Batoemi is like a Spanish costa but of Georgia, very touristy, more expensive and more tourists. If you see how many gigantic (American) hotels/apartment complexes they are still building, it is a lot. Apparently, this city has a huge tourist appeal and they want to put that to good use. They have an old and a new boulevard that together are several kilometers long and we have therefore hurriedly walked them. The new boulevard has new prices, but if you walk into town on the old boulevard you get to the old town and the bars there are much nicer. Eaten at a grill tent, both had a super hamburger where you get no cutlery, but black latex gloves to consume this decadent meal. The wine with the meal was amber in color and the taste was a bit between cognac, grand marnier and white wine. Not really tasty for us.
At the end, the battery of our hotspot was dead, so we had a chacha cocktail to get back on track via WiFi.
We slept at hotel Light House. Great hotel at good price with a nice breakfast in the morning. We think we were the only guests, the bikes could be parked on the terrace of the hotel at the back.
We left Batumi this Monday morning , May 16, to drive all the way north into the Caucasus Mountains. The first 100 km were straight road with many trucks. When we left the city we made good progress, but not much else. When the mountains started we stopped at a lake to take some pictures. At that lake we met a Georgian guide with a Swiss customer who were making a week-long motor trip through Georgia. We got many tips from the guide and also heard that we can not complete the route through the Caucasus because the high pass is still closed. It is definitely worthwhile to go to Mestia, they both said. This is about 100 km uphill which we then have to descend again. Immediately the guide advised a hotel and called the hotel for us: Hotel Mountain Mestia.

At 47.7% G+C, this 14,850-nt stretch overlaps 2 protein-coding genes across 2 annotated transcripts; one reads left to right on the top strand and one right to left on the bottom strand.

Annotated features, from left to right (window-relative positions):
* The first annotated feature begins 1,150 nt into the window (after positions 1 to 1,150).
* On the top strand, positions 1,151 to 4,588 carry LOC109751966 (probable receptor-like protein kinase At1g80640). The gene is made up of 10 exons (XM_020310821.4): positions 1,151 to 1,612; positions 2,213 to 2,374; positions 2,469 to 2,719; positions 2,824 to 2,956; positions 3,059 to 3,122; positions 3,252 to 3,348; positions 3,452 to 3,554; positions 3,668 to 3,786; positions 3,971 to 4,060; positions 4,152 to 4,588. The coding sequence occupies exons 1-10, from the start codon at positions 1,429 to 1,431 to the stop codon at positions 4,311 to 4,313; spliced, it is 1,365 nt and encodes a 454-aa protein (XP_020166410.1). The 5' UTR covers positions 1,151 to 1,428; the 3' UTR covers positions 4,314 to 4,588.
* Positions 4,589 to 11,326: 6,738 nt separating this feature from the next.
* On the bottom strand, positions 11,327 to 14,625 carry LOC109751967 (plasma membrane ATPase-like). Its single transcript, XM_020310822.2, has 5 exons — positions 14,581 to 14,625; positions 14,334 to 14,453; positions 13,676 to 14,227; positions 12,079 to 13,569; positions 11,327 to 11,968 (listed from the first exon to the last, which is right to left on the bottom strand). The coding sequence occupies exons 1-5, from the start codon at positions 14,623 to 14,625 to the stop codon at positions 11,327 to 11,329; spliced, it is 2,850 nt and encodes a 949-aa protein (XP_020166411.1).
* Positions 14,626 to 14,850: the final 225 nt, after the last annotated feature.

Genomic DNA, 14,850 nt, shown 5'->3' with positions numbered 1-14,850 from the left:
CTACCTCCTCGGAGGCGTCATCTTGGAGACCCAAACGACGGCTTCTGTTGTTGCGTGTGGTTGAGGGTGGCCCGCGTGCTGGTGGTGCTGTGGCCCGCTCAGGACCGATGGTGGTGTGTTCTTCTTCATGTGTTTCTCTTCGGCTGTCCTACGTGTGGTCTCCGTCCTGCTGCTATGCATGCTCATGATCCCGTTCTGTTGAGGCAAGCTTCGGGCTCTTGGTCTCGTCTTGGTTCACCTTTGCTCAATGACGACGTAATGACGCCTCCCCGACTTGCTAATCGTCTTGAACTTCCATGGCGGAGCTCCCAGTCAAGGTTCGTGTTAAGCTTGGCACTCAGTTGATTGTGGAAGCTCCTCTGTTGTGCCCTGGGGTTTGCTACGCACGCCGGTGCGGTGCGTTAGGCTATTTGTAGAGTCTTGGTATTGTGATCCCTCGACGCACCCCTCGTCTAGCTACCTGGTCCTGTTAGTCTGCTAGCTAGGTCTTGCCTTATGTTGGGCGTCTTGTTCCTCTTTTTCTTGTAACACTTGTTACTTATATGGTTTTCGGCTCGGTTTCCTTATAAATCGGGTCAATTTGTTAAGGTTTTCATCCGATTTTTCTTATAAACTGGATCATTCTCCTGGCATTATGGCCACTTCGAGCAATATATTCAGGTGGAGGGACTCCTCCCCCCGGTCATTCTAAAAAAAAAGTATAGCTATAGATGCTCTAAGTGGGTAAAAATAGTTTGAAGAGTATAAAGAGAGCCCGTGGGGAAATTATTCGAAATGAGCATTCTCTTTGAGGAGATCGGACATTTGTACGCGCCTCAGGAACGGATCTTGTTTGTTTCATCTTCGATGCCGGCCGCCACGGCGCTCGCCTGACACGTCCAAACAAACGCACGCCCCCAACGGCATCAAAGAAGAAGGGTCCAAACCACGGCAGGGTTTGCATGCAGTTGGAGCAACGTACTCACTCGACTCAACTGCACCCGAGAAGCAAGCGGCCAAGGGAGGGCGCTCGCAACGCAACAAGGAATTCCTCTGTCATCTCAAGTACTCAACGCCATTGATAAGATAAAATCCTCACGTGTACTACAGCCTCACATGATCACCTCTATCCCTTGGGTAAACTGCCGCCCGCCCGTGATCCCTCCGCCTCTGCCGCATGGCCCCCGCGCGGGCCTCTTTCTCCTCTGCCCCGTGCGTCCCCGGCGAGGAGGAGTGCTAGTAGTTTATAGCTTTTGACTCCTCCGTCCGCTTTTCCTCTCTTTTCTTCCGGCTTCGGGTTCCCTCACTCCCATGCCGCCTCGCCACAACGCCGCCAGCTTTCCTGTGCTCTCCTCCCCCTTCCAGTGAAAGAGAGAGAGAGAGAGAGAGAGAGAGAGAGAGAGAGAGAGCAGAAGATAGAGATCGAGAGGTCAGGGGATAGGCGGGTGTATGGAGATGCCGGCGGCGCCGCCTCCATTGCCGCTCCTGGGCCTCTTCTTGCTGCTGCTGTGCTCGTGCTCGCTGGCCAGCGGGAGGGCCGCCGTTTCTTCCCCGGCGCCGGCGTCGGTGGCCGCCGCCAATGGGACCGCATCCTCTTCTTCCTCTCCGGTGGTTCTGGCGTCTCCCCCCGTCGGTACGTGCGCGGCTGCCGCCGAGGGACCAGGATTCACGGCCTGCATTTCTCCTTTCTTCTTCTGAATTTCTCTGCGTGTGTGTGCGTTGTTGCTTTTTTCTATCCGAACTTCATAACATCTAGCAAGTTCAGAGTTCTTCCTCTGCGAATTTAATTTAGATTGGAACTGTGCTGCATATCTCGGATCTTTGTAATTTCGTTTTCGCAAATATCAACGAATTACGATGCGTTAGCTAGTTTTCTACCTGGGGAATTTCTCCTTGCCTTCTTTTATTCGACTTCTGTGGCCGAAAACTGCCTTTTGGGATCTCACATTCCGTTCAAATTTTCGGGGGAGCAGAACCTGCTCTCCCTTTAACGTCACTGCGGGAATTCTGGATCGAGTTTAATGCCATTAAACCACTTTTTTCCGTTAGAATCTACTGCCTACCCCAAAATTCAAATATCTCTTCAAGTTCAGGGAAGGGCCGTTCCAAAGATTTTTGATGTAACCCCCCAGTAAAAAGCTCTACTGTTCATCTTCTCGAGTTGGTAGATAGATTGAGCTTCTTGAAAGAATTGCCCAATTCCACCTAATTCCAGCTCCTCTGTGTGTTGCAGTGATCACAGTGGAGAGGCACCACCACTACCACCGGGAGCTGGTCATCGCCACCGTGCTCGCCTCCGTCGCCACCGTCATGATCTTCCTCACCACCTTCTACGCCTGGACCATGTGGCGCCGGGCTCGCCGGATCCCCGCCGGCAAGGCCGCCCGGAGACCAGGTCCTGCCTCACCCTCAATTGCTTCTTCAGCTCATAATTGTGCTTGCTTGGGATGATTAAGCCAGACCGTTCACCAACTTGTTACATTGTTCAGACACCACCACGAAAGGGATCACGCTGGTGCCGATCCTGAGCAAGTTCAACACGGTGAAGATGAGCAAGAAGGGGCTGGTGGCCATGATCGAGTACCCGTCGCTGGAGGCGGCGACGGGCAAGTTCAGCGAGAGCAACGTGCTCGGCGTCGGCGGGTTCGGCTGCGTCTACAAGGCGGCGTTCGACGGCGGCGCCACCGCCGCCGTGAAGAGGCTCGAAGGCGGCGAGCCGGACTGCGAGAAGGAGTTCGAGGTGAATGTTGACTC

The road to Mestia is much worse with potholes and sometimes sections that are unpaved, but the views and scenery are really beautiful. From the bike you have a view on the snowy peaks of the Caucasus of which the tops reach up to 5,600 meters.
In Mestia we had to search for the hotel, eventually the hotel manager picked us up by motorcycle in the village. Gocha Tavdishvili (https://georgiamototours.wixsite.com/my-site) is an avid motorcyclist and was part of the KTM enduro factory team in Georgia. He told us that Ushguli is really worth seeing tomorrow, it is an old village and the highest inhabited village in Europe at 2,200 meters. The first 30 km are still paved, then about 7 km unpaved road. Challenging route with beautiful views and a nice village to visit. Then another 150 km driving back on the same roads as today via Mestia.
Later in the afternoon we adjusted the route to go back to the west and then with a turn to Koetaisi. On the way there is a gorge to visit and also caves. Since all of that is touristy, there are plenty of hotels there in case we don't make it to Koetaisi in one day.
The guide's tip is to buy tires in Tiblisi and take them to Iran to have them mounted there. The question is whether they have the right tires in Iran, because the maximum engine capacity of motorcycles there is set by law at 250cc.
In the evening we had dinner at Layla, a restaurant that was recommended to us by the hotel manager. There were many foreigners, most of them seemed to be hikers who were eating there together with their guide.
After dinner we went back to the hotel and sat by the fireplace with a glass of wine to chat with Gocha.